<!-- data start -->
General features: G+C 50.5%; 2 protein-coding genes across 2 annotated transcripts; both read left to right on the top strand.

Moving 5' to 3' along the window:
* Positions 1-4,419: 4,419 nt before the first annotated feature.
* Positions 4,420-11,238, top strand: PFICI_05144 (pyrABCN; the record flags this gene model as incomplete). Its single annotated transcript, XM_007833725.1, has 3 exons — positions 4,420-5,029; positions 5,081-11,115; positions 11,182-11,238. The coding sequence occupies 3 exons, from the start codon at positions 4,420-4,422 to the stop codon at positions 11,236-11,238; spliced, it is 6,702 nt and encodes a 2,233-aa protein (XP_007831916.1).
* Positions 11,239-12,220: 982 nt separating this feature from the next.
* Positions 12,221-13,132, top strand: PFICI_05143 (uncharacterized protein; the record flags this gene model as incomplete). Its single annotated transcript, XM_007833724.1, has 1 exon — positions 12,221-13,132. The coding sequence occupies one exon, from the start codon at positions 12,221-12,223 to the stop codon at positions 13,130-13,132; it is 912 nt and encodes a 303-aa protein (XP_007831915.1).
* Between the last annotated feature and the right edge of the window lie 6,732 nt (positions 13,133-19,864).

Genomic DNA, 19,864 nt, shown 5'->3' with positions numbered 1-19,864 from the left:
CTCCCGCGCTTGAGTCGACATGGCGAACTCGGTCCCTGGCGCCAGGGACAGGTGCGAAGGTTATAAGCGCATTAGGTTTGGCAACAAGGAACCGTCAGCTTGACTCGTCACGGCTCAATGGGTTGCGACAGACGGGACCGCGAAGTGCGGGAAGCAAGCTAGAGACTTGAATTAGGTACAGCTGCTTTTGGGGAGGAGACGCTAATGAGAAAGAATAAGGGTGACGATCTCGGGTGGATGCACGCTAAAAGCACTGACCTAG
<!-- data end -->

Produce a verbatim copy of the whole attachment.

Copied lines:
General features: G+C 50.5%; 2 protein-coding genes across 2 annotated transcripts; both read left to right on the top strand.

Moving 5' to 3' along the window:
* Positions 1-4,419: 4,419 nt before the first annotated feature.
* Positions 4,420-11,238, top strand: PFICI_05144 (pyrABCN; the record flags this gene model as incomplete). Its single annotated transcript, XM_007833725.1, has 3 exons — positions 4,420-5,029; positions 5,081-11,115; positions 11,182-11,238. The coding sequence occupies 3 exons, from the start codon at positions 4,420-4,422 to the stop codon at positions 11,236-11,238; spliced, it is 6,702 nt and encodes a 2,233-aa protein (XP_007831916.1).
* Positions 11,239-12,220: 982 nt separating this feature from the next.
* Positions 12,221-13,132, top strand: PFICI_05143 (uncharacterized protein; the record flags this gene model as incomplete). Its single annotated transcript, XM_007833724.1, has 1 exon — positions 12,221-13,132. The coding sequence occupies one exon, from the start codon at positions 12,221-12,223 to the stop codon at positions 13,130-13,132; it is 912 nt and encodes a 303-aa protein (XP_007831915.1).
* Between the last annotated feature and the right edge of the window lie 6,732 nt (positions 13,133-19,864).

Genomic DNA, 19,864 nt, shown 5'->3' with positions numbered 1-19,864 from the left:
CTCCCGCGCTTGAGTCGACATGGCGAACTCGGTCCCTGGCGCCAGGGACAGGTGCGAAGGTTATAAGCGCATTAGGTTTGGCAACAAGGAACCGTCAGCTTGACTCGTCACGGCTCAATGGGTTGCGACAGACGGGACCGCGAAGTGCGGGAAGCAAGCTAGAGACTTGAATTAGGTACAGCTGCTTTTGGGGAGGAGACGCTAATGAGAAAGAATAAGGGTGACGATCTCGGGTGGATGCACGCTAAAAGCACTGACCTAG